Liles Parker PLLC
(202) 298-8750 (800) 475-1906
Washington, DC | Houston, TX
San Antonio, TX | Baton Rouge, LA

We Defend Healthcare Providers Nationwide in Audits & Investigations

The FY 2016 Budget Proposes Medicare Appeals Process Reforms

Medicare appeals process changes are on the horizon.

(February 27, 2015):  On February 2, 2015, President Obama released his fiscal year 2016 budget proposal. This latest proposal affects a significant number of Federal health care programs and includes over $1 trillion allocated to the U.S. Department of Health and Human Services (HHS). More than 85 percent of HHS’s budget is devoted to programs that fall under the purview of the Centers for Medicare & Medicaid Services (CMS).  The administration’s primary health care focus is expanding access to care and providing higher quality of care. It attempts to accomplish this goal through a series of budget increases coupled with a greater emphasis on efficient practices. For example, the budget proposes several reforms to the Medicare program that purport to save roughly $423.1 billion over the next 10 years.  Medicare appeals process reforms are among the changes impacted by the 2016 budget.  As discussed later in this article, the RAC audit changes that are anticipated will likely result in an increased likelihood that your health care company may be in the proverbial crosshairs.

I.  Administration Goals:

The FY 21016 budget continues to prioritize cutting waste, fraud, and abuse in the Medicare and Medicaid programs. As outlined in HHS’ budget brief, the President’s proposal includes $201 million in investments in program integrity for FY 2016 and $4.6 billion over ten years. These investments include continuing to fund the full Health Care Fraud and Abuse Control (HCFAC) discretionary cap adjustment, increasing mandatory Medicaid Integrity Program funding, and providing more funding to recovery auditors to undertake more corrective actions that will help reduce improper payments. In total, program integrity investments are estimated to yield roughly $21.7 billion in savings to Medicare and Medicaid over ten years. In addition, the Budget supports efforts to monitor and prevent fraud, waste and abuse in the private health insurance market including the Health Insurance Marketplace

II.  Medicare Appeals Process Reforms:

Health care providers should pay particular attention to the budget proposals that affect the Medicare appeals process, an area that has caused significant frustration over the last several years: Medicare and Medicaid contractors and appeals. In December 2013, the Office of Medicare Hearings and Appeals (OMHA) declared that it would stop assigning administrative law judge (ALJ) appeals. The Medicare appeals system had become severely backlogged with pending appeals, due in large part to a significant increase in Recovery Audit Contractor (RAC) reviews of claims. CMS tried to alleviate this backlog through a RAC Audit “Pause”. This pause would allow RACs to complete their remaining claim audits and allow CMS to continue to refine and improve the RAC audit  Audit Program. Nevertheless, frustration with the arduous Medicare appeals process led three hospitals and the nation’s largest hospital association to sue HHS. In a subsequent effort to address the backlog and resulting delays, CMS presented a global settlement offer to hospitals to resolve certain backlogged claims on during Labor Day 2014.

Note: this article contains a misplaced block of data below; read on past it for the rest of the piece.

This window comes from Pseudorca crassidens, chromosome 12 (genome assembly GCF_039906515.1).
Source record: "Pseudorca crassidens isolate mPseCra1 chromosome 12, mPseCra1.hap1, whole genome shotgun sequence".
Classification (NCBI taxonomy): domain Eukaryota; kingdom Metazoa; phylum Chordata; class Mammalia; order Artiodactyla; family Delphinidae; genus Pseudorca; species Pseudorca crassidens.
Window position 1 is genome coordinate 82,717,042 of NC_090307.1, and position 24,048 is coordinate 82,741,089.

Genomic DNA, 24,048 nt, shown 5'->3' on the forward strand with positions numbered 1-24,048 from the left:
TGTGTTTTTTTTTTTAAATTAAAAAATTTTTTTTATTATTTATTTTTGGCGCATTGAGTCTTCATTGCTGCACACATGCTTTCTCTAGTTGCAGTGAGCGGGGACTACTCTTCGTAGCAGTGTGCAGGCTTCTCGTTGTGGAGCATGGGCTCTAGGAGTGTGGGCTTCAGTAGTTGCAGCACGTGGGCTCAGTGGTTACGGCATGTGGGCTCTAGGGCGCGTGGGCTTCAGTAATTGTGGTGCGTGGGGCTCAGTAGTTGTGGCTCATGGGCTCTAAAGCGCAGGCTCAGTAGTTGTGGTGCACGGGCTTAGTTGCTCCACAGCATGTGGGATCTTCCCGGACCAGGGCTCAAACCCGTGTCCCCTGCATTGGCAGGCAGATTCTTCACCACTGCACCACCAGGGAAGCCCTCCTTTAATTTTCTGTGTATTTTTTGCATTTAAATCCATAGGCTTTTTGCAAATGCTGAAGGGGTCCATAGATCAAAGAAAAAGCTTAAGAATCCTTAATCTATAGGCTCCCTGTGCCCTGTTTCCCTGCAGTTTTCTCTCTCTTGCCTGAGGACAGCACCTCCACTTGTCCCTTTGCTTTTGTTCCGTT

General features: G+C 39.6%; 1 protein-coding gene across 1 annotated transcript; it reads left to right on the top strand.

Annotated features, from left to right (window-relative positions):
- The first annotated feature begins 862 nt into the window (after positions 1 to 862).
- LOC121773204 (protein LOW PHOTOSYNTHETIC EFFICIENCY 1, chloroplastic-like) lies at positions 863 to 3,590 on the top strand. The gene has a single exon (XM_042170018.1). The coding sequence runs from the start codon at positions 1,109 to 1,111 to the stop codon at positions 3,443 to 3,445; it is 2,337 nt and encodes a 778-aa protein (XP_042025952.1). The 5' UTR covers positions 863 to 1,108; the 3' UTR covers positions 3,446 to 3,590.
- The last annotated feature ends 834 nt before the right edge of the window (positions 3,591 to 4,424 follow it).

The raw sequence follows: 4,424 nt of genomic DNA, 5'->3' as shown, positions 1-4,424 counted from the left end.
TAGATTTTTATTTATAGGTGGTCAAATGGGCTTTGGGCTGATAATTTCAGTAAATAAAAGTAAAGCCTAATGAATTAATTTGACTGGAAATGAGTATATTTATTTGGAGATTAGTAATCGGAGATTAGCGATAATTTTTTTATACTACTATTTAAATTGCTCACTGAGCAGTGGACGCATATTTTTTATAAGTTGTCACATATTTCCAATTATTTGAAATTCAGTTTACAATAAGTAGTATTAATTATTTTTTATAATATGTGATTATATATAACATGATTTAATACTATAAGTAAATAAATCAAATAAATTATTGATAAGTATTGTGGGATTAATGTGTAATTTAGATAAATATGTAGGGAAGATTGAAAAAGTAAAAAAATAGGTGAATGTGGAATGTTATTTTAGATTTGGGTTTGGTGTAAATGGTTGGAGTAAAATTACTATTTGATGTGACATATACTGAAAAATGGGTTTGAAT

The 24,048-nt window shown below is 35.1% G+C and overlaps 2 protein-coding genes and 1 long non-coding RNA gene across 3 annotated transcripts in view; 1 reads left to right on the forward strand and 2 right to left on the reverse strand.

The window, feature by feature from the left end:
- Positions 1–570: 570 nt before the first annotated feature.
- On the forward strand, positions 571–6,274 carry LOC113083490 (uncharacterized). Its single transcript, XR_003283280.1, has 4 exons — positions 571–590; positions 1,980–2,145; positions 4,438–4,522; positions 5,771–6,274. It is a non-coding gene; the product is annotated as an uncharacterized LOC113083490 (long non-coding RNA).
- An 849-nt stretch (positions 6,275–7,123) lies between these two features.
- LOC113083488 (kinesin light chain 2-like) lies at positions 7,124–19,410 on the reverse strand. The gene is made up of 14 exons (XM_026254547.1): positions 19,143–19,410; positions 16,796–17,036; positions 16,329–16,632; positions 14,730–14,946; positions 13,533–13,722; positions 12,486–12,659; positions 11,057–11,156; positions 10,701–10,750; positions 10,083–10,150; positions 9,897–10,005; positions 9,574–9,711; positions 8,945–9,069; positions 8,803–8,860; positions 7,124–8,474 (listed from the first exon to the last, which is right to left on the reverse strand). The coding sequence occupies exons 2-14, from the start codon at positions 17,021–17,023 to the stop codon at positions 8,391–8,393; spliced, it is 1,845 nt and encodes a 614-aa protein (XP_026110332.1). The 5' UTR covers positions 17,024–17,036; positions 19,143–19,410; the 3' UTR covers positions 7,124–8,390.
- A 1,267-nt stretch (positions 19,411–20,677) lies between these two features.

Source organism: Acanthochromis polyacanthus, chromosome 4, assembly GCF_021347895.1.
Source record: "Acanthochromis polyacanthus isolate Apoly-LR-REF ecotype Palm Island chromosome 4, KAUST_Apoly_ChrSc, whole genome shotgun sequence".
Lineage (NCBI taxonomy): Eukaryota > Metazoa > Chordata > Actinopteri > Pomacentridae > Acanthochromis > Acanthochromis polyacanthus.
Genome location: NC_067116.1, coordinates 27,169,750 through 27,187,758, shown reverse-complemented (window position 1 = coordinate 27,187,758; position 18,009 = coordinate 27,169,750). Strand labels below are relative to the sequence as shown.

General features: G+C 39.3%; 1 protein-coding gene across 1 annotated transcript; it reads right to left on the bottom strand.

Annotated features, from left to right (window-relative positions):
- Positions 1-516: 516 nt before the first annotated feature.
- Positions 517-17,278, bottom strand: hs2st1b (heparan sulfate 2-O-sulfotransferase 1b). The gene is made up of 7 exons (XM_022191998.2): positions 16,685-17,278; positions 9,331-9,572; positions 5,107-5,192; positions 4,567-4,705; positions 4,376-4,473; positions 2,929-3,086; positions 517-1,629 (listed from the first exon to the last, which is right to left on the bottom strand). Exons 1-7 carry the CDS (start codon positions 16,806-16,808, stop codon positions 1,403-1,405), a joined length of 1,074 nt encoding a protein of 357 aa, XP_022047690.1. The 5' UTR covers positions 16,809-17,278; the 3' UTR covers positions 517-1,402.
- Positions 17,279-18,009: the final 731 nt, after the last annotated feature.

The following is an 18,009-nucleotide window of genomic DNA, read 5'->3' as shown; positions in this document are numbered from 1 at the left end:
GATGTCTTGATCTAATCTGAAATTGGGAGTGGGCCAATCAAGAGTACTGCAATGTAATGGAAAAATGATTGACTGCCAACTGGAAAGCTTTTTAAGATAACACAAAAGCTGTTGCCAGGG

As part of its ongoing efforts to improve the efficiency of the Medicare appeals system – and to reduce the backlog of appeals awaiting adjudication at OMHA – HHS proposes additional funding, administrative actions, and legislative proposals. For example,

  • $36 million is allocated for CMS to engage in discussion with providers to resolve disputes and additional funding for greater participation in ALJ Hearings at OMHA;
  • $270 million is allocated for OMHA, of which $140 million is in budget authority and $130 million is from legislative proposals. This figure constitutes a $53 million increase from FY 2015.

The Budget also expands adjudicatory capacity in new field offices in order to address the backlog for a number of appeals and maintain the quality and accuracy of its decisions. It also includes a package of legislative proposals that provide new authority and additional funding to address the backlog.  A summary of the Medicare appeals process reforms is as follows:

  • Provide OMHA and Departmental Appeals Board (DAB) Authority to Use Recovery Audit Contractor Collections – this would allow program recoveries to fully fund related appeals at OMHA and the DAB;